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    (Original post by surina16)
    Do as many past papers as you can and soon enough you'll realise that the same types of questions come up each year even though they may be 'disguised' in the application questions.

    Whilst doing a past paper, if there is a question you can't do circle it and come back to it at the end. Instead of just going straight to the mark scheme, try using your other resources such as your textbook or revision guide and read the explanation for that topic first and then see if you can apply that information to your question. There may also be youtube channels that go through past papers for your exam board and so you could watch the part of the video for your question so you can see exactly how they did the question and perfect your technique instead of just getting the answer for that 1 question.

    When you have time (maybe 10-15 minutes a day this summer or something), print off the specification. Then get your textbook and do a range of questions (some of the easier ones at the beginning and the later harder ones) for each point on the spec. Mark these questions and if you feel comfortable enough with the topic, tick it off and move on. If not, highlight this so you can see the areas you need to target and you have lots of time to work on these areas before exam season.

    I never did any of these and only did past papers but I really do think that they would be quite useful. Good luck and I hope you achieve a C or above next year. With a bit of hard work, there's no reason that you couldn't get an A* - one year is more than enough time for a turnaround
    In definite agreement with this. Practice not until you start to get the questions (of a particular topic) right, practice until you no longer get the questions wrong.
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    (Original post by Witham.lh)
    A goal at the end of next year is to achieve a C in GCSE maths. I am really not very good at maths and would love to open that result on exams day and not be disappointed but rather pleased and proud of myself but how do I do it any tips would really help thank you
    YouTube videos worked like a charm for me, those alongside a lot of past papers, questions and continuous repetition of the two got me from a D to an A* in a few months, like 3-4 months.

    But remember, A LOT of time is required, may seem impossible but it isn't (Talking from experience )
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    Sounds good have you got any youtube channels you could recommend.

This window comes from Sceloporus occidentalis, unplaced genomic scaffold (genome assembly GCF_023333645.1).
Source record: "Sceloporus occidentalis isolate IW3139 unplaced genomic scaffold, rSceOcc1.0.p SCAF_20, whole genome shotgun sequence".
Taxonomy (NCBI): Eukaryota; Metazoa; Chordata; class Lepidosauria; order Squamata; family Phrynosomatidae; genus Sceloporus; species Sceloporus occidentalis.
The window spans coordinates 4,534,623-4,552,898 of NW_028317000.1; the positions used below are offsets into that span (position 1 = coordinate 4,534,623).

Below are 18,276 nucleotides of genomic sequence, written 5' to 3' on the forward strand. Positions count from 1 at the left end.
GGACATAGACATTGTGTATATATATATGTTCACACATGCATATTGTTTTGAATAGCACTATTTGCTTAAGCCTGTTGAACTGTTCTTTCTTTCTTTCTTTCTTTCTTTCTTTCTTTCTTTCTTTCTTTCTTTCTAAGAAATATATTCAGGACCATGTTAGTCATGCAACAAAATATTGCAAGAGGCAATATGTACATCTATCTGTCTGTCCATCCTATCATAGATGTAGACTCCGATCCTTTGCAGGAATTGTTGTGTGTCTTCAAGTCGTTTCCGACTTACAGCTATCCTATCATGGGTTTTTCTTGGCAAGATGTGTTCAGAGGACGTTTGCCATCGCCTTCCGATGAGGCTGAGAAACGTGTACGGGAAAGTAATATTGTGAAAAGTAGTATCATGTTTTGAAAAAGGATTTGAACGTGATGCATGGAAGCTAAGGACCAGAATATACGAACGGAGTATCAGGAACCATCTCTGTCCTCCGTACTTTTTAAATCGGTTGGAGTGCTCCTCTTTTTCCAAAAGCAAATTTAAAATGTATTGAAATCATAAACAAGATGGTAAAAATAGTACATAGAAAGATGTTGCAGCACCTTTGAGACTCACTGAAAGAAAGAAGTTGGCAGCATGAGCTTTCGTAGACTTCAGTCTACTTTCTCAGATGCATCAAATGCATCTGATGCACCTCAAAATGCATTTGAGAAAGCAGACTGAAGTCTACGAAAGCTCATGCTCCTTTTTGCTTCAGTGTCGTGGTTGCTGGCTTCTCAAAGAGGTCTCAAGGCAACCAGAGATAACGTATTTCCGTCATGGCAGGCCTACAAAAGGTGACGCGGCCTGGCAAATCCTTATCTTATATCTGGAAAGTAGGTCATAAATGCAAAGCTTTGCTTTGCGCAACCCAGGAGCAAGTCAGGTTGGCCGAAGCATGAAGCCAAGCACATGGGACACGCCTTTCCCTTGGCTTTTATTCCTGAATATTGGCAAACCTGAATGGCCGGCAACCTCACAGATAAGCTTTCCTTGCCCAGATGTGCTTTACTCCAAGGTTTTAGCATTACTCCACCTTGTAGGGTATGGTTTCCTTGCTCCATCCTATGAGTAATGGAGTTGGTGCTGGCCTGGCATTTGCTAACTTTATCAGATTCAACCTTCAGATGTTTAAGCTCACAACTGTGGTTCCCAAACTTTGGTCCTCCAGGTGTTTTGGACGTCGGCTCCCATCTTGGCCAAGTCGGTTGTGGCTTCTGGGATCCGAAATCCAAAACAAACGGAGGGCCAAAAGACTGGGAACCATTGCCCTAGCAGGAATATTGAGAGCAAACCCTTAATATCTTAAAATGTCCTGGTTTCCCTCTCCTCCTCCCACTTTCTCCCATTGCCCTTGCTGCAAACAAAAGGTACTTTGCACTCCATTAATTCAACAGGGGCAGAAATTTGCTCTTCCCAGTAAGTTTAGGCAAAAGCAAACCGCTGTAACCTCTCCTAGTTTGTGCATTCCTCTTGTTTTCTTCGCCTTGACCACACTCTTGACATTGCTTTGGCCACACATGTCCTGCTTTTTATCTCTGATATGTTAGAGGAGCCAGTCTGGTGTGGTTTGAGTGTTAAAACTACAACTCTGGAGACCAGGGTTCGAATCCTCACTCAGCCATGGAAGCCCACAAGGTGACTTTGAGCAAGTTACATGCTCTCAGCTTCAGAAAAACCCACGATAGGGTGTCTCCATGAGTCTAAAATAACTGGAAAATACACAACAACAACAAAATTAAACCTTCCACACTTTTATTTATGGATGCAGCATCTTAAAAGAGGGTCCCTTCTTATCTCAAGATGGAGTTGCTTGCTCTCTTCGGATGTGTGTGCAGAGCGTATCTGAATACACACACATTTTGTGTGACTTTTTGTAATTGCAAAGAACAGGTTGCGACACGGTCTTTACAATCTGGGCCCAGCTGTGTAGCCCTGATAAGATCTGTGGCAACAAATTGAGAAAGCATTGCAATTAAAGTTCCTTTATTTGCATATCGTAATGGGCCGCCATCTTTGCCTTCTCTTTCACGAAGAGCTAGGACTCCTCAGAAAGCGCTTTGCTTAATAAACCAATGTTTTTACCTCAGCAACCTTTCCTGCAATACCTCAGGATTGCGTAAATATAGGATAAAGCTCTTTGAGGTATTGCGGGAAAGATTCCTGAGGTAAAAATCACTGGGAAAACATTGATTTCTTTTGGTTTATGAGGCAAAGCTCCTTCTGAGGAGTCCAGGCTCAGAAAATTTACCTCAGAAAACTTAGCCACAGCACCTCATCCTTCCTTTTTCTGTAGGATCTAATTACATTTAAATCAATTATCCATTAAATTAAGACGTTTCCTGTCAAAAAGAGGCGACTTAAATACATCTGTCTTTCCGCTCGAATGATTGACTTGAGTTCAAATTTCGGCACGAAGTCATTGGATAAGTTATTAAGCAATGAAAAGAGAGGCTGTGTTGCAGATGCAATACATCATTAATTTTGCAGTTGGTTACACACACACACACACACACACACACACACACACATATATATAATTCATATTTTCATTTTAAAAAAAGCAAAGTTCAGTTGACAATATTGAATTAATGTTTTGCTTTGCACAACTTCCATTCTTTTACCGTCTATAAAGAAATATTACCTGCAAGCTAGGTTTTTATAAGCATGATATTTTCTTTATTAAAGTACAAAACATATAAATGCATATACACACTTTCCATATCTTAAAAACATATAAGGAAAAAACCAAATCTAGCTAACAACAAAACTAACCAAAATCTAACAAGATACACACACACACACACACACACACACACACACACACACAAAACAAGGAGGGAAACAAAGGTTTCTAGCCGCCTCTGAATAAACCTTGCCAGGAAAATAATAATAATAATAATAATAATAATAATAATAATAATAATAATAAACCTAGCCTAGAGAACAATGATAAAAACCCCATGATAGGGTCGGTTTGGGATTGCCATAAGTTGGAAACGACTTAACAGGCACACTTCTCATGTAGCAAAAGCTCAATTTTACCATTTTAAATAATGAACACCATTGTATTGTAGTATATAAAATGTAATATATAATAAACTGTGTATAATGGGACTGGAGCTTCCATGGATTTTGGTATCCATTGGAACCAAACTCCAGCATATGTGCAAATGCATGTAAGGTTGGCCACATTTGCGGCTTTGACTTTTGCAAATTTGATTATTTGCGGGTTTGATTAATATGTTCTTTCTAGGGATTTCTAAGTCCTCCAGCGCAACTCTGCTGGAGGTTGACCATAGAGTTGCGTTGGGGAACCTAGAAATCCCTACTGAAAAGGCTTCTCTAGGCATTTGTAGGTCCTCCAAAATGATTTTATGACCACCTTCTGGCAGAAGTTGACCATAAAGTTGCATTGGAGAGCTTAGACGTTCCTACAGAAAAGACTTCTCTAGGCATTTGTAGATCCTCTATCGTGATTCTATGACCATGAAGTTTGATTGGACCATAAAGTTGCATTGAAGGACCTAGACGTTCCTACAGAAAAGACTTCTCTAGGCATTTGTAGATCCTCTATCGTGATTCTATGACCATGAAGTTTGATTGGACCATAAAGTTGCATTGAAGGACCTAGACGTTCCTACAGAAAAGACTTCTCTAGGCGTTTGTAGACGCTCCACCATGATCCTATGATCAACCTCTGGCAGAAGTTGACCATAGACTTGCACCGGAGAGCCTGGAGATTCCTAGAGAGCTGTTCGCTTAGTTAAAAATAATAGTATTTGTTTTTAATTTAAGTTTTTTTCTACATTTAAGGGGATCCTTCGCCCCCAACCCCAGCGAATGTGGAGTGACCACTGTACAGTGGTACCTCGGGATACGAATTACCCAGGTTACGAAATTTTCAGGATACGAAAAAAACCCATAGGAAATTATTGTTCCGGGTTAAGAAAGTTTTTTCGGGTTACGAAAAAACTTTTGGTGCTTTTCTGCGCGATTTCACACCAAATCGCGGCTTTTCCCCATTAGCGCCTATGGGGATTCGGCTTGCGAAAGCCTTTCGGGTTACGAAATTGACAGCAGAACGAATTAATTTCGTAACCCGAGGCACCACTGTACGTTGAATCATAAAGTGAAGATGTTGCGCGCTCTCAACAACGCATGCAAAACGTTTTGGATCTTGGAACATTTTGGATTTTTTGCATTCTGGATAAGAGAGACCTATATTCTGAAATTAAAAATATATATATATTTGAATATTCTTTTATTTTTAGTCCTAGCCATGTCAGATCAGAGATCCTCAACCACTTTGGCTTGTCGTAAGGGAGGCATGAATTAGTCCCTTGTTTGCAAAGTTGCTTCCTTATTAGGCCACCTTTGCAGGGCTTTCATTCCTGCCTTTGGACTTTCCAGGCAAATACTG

(Original post by hamza772000)
    YouTube videos worked like a charm for me, those alongside a lot of past papers, questions and continuous repetition of the two got me from a D to an A* in a few months, like 3-4 months.

    But remember, A LOT of time is required, may seem impossible but it isn't (Talking from experience )
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    (Original post by Witham.lh)
    Sounds good have you got any youtube channels you could recommend.
    For past paper solutions, I'd watch 'Achieve Maths' and 'Wright Maths' (I think that's the name ) then you have 'Hegarty Maths' for individual topics

    but just get a revision guide, put individual topics, from the contents page, into the search box and you'll find many videos
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    This is a good website(has worksheets on individual topics and videos):http://www.mathsgenie.co.uk/gcse.html
    However this website is for Edexcel board but may have some topics that aqa board might have so you may find helpful.
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    I don't really have tips for the whole gcse mathematics syllabus but i do find if there are certain things i always make mistakes on or forget (such as necessary formulas) I just have to write them on a post stick note and stick them somewhere in my room or anywhere in the house where I'm forced to look at it everyday. For example I have notes on my ceiling above my bed so I have to see them when I wake up and go to sleep and on the back of the bathroom door so I have to see them when I go to the loo or brush my teeth etc, my mum was a little annoyed at first but shes fine with it now lol. Doing this will help stop the silly mistakes that can be the difference between grade boundaries.
 
 
 
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